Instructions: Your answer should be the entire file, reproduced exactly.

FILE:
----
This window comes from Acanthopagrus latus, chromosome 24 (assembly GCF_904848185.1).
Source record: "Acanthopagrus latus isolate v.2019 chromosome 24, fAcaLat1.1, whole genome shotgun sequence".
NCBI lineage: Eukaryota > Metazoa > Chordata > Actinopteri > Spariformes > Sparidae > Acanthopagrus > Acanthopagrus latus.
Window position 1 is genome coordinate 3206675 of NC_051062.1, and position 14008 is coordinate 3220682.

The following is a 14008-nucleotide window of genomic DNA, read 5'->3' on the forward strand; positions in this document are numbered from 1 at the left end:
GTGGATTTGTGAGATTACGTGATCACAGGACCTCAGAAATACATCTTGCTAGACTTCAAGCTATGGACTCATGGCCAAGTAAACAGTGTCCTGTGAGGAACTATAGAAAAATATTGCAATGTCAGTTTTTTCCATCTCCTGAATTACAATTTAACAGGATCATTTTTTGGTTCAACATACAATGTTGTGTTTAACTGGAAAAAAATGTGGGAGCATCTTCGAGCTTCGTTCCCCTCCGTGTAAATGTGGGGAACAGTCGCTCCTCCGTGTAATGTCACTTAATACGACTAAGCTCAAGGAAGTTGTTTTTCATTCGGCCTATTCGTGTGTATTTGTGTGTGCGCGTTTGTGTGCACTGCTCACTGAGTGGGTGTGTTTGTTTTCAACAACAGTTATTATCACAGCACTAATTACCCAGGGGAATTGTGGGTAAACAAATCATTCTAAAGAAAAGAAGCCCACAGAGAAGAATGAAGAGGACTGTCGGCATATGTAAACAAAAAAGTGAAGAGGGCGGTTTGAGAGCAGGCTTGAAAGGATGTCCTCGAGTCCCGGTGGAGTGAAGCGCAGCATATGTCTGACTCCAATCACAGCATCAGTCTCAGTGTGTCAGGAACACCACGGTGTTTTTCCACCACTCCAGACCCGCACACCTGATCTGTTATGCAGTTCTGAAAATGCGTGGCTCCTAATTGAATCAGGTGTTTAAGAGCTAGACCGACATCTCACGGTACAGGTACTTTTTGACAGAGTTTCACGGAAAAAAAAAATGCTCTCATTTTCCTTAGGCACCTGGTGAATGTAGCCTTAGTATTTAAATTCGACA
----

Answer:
This window comes from Acanthopagrus latus, chromosome 24 (assembly GCF_904848185.1).
Source record: "Acanthopagrus latus isolate v.2019 chromosome 24, fAcaLat1.1, whole genome shotgun sequence".
NCBI lineage: Eukaryota > Metazoa > Chordata > Actinopteri > Spariformes > Sparidae > Acanthopagrus > Acanthopagrus latus.
Window position 1 is genome coordinate 3206675 of NC_051062.1, and position 14008 is coordinate 3220682.

The following is a 14008-nucleotide window of genomic DNA, read 5'->3' on the forward strand; positions in this document are numbered from 1 at the left end:
GTGGATTTGTGAGATTACGTGATCACAGGACCTCAGAAATACATCTTGCTAGACTTCAAGCTATGGACTCATGGCCAAGTAAACAGTGTCCTGTGAGGAACTATAGAAAAATATTGCAATGTCAGTTTTTTCCATCTCCTGAATTACAATTTAACAGGATCATTTTTTGGTTCAACATACAATGTTGTGTTTAACTGGAAAAAAATGTGGGAGCATCTTCGAGCTTCGTTCCCCTCCGTGTAAATGTGGGGAACAGTCGCTCCTCCGTGTAATGTCACTTAATACGACTAAGCTCAAGGAAGTTGTTTTTCATTCGGCCTATTCGTGTGTATTTGTGTGTGCGCGTTTGTGTGCACTGCTCACTGAGTGGGTGTGTTTGTTTTCAACAACAGTTATTATCACAGCACTAATTACCCAGGGGAATTGTGGGTAAACAAATCATTCTAAAGAAAAGAAGCCCACAGAGAAGAATGAAGAGGACTGTCGGCATATGTAAACAAAAAAGTGAAGAGGGCGGTTTGAGAGCAGGCTTGAAAGGATGTCCTCGAGTCCCGGTGGAGTGAAGCGCAGCATATGTCTGACTCCAATCACAGCATCAGTCTCAGTGTGTCAGGAACACCACGGTGTTTTTCCACCACTCCAGACCCGCACACCTGATCTGTTATGCAGTTCTGAAAATGCGTGGCTCCTAATTGAATCAGGTGTTTAAGAGCTAGACCGACATCTCACGGTACAGGTACTTTTTGACAGAGTTTCACGGAAAAAAAAAATGCTCTCATTTTCCTTAGGCACCTGGTGAATGTAGCCTTAGTATTTAAATTCGACA